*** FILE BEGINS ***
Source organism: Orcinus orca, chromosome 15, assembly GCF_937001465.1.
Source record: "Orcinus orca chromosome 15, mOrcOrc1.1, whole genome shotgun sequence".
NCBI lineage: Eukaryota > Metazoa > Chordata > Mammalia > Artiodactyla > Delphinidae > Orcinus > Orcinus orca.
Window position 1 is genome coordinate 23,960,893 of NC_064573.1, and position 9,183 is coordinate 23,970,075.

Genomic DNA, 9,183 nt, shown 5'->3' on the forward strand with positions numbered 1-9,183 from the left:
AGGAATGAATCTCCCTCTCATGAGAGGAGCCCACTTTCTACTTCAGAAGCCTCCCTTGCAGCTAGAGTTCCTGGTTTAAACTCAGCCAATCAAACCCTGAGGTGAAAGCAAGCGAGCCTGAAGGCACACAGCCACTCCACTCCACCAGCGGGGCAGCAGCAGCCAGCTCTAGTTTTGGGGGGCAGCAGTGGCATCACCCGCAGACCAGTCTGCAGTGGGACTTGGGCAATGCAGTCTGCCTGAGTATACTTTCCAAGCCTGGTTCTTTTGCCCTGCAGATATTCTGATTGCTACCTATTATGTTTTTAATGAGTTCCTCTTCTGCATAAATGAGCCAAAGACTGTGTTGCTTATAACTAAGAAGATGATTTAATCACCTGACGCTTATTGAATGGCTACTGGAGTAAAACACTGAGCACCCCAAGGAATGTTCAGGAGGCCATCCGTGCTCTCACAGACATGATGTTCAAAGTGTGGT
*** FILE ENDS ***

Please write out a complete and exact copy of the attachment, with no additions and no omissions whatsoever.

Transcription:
Source organism: Orcinus orca, chromosome 15, assembly GCF_937001465.1.
Source record: "Orcinus orca chromosome 15, mOrcOrc1.1, whole genome shotgun sequence".
NCBI lineage: Eukaryota > Metazoa > Chordata > Mammalia > Artiodactyla > Delphinidae > Orcinus > Orcinus orca.
Window position 1 is genome coordinate 23,960,893 of NC_064573.1, and position 9,183 is coordinate 23,970,075.

Genomic DNA, 9,183 nt, shown 5'->3' on the forward strand with positions numbered 1-9,183 from the left:
AGGAATGAATCTCCCTCTCATGAGAGGAGCCCACTTTCTACTTCAGAAGCCTCCCTTGCAGCTAGAGTTCCTGGTTTAAACTCAGCCAATCAAACCCTGAGGTGAAAGCAAGCGAGCCTGAAGGCACACAGCCACTCCACTCCACCAGCGGGGCAGCAGCAGCCAGCTCTAGTTTTGGGGGGCAGCAGTGGCATCACCCGCAGACCAGTCTGCAGTGGGACTTGGGCAATGCAGTCTGCCTGAGTATACTTTCCAAGCCTGGTTCTTTTGCCCTGCAGATATTCTGATTGCTACCTATTATGTTTTTAATGAGTTCCTCTTCTGCATAAATGAGCCAAAGACTGTGTTGCTTATAACTAAGAAGATGATTTAATCACCTGACGCTTATTGAATGGCTACTGGAGTAAAACACTGAGCACCCCAAGGAATGTTCAGGAGGCCATCCGTGCTCTCACAGACATGATGTTCAAAGTGTGGT